Personality+: Jerry Tedino On the Chain Gang

Jerry Tedino might be described as a serious fan of football in general and of the New York Giants in particular. In 2008, he traveled to Arizona from his home in New York for Super Bowl XLII without reserved tickets. We scalped them outside the venue prior to game time, which was pretty risky but worth every penny,” he said. The wild-card Giants won 17-14 over the previously undefeated New England Patriots in one of the biggest upsets in sports history.

Jerry at Giants vs. Carolina Panthers, Aug. 17, 2009. (Photo by Tom Berg)

Weighing risk and reward is a daily affair for Jerry, who runs sales and service in the East region for PAETEC Communications as vice president and general manager of channel sales. So, it was without reservation that in 2005, Jerry joined the New York Giants chain gang,” risking the rare, but real possibility of being injured (or humiliated on the ESPN highlight reel) by being bulldozed by a 250-pound running back.

Members of the chain gang or chain crew  usually seven or eight per game  assist the officials from the sidelines by marking where a team begins a series and how far they need to go to get a first down. The chain” part of the gang is a 10-yard metal chain with poles attached to each end. When a team gains a first down, one of the rod men places one end of the chain on the sideline parallel to the spot of the ball. The other rod man then stretches the chain out to mark the first down line.

Jerry owes his sideline perch (as well as his traffic-stopping yellow and white uniform) to Tom Quinn, a close friend who happens to be the chain gang supervisor (and son of the original chain gang supervisor back when Giants games were played at the Polo Grounds). Jerry is assigned to work one game during the preseason and one during the regular season. The gig does not require special training, Jerry said, only knowledge of the game, good communications skills and common sense.” (And, I would add, maybe thick skin;” if you screw up, the fans can be brutal.)

Jerry is close to the action: Giants' running back Ahmad Bradshaw in a game against the Pittsburgh Steelers, Aug. 21, 2010. (Photo by Anthony Causi)

In this line of work, Jerry has had a few brushes  On the Chain Gang but no tackles  On the Chain Gang with fame, including owner Wellington Mara; broadcasters Terry Bradshaw, Jimmy Johnson, Tony Siragusa and Bob Shepherd; coaches Jon Gruden, Lovie Smith and Tom Coughlin; and players Harry Carson, Mike Alstott, Marshawn Lynch, Larry Johnson, Michael Strahan, Tiki Barber and Brian Urlacher.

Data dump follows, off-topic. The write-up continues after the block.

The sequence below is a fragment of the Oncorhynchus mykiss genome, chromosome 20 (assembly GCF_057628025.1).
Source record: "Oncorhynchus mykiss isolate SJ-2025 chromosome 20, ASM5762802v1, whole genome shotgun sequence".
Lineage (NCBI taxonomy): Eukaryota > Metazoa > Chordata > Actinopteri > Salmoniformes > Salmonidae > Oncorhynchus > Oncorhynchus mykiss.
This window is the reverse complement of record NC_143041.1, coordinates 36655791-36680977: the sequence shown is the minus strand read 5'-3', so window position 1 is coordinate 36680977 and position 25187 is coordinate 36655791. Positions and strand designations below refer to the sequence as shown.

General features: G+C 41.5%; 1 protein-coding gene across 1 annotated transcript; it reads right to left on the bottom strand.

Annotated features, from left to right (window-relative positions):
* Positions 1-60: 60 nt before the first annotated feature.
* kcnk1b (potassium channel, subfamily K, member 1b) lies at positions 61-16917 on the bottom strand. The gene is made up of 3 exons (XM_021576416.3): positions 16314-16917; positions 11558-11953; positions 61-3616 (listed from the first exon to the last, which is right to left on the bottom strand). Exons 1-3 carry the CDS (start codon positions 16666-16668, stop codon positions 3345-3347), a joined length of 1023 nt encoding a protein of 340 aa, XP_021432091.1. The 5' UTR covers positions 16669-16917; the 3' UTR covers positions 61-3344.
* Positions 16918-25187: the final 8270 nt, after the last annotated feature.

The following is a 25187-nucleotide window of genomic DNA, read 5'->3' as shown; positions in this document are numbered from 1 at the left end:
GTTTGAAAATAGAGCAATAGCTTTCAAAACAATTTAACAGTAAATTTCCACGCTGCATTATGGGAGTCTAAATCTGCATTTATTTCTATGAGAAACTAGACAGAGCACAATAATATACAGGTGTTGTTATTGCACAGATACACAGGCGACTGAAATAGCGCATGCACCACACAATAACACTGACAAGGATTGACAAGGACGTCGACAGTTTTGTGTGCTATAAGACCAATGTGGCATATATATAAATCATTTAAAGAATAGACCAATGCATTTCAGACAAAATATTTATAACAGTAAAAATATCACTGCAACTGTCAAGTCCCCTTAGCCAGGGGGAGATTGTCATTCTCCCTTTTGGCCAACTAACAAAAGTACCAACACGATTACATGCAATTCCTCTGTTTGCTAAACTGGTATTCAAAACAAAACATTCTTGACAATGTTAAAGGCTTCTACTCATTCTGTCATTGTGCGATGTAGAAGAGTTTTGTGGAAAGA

For his keen eye and love of the game, Jerry is paid $100 not to mention the best seat in the house.

Thoughts on telecom: The industry is constantly changing. I have lived through auto dialers, equal access, 800 portability and have been in the industry since 1982 (I worked for USTS, a division of ITT) and channel since 1981 (I worked for RCI.)

First job: I started working out of college with my dad as a laborer in 1978. Then, I became a salesperson and never looked back.”

Currently reading: This Wheels on Fire: The Story of the Band”

Advocacy: I am a board member of The Friends of Rigby Foundation, which is a non-profit organization created by my oldest son, Jay, to promote fire safety and education, after his best friend, Dan Rigby, was killed in an off-campus fire in 2004 during his senior year at Georgetown University. The foundation has distributed more than 600 carbon monoxide detectors and smoke alarms to students in off-campus housing with the proceeds from its fundraising efforts. PAETEC and several agents are platinum sponsors.  

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